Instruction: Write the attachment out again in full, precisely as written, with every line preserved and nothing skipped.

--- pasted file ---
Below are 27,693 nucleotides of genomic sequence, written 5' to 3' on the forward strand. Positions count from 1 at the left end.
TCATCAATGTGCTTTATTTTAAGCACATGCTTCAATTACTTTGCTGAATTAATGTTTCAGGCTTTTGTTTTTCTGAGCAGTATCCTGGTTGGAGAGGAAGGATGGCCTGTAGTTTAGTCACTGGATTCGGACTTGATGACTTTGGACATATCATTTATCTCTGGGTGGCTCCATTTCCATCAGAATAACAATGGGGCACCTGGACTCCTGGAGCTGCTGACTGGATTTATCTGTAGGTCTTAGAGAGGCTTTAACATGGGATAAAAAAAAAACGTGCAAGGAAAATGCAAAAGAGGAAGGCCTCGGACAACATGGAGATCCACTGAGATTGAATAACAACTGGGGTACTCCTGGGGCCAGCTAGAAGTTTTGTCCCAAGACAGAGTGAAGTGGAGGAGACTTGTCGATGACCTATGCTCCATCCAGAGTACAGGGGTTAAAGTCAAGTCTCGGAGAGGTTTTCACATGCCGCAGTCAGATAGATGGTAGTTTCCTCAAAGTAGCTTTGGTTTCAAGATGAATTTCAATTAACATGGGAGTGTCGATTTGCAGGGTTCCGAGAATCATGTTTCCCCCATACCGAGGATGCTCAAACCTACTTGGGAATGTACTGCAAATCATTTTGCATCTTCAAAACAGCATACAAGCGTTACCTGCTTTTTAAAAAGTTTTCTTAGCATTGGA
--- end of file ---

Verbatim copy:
Below are 27,693 nucleotides of genomic sequence, written 5' to 3' on the forward strand. Positions count from 1 at the left end.
TCATCAATGTGCTTTATTTTAAGCACATGCTTCAATTACTTTGCTGAATTAATGTTTCAGGCTTTTGTTTTTCTGAGCAGTATCCTGGTTGGAGAGGAAGGATGGCCTGTAGTTTAGTCACTGGATTCGGACTTGATGACTTTGGACATATCATTTATCTCTGGGTGGCTCCATTTCCATCAGAATAACAATGGGGCACCTGGACTCCTGGAGCTGCTGACTGGATTTATCTGTAGGTCTTAGAGAGGCTTTAACATGGGATAAAAAAAAAACGTGCAAGGAAAATGCAAAAGAGGAAGGCCTCGGACAACATGGAGATCCACTGAGATTGAATAACAACTGGGGTACTCCTGGGGCCAGCTAGAAGTTTTGTCCCAAGACAGAGTGAAGTGGAGGAGACTTGTCGATGACCTATGCTCCATCCAGAGTACAGGGGTTAAAGTCAAGTCTCGGAGAGGTTTTCACATGCCGCAGTCAGATAGATGGTAGTTTCCTCAAAGTAGCTTTGGTTTCAAGATGAATTTCAATTAACATGGGAGTGTCGATTTGCAGGGTTCCGAGAATCATGTTTCCCCCATACCGAGGATGCTCAAACCTACTTGGGAATGTACTGCAAATCATTTTGCATCTTCAAAACAGCATACAAGCGTTACCTGCTTTTTAAAAAGTTTTCTTAGCATTGGA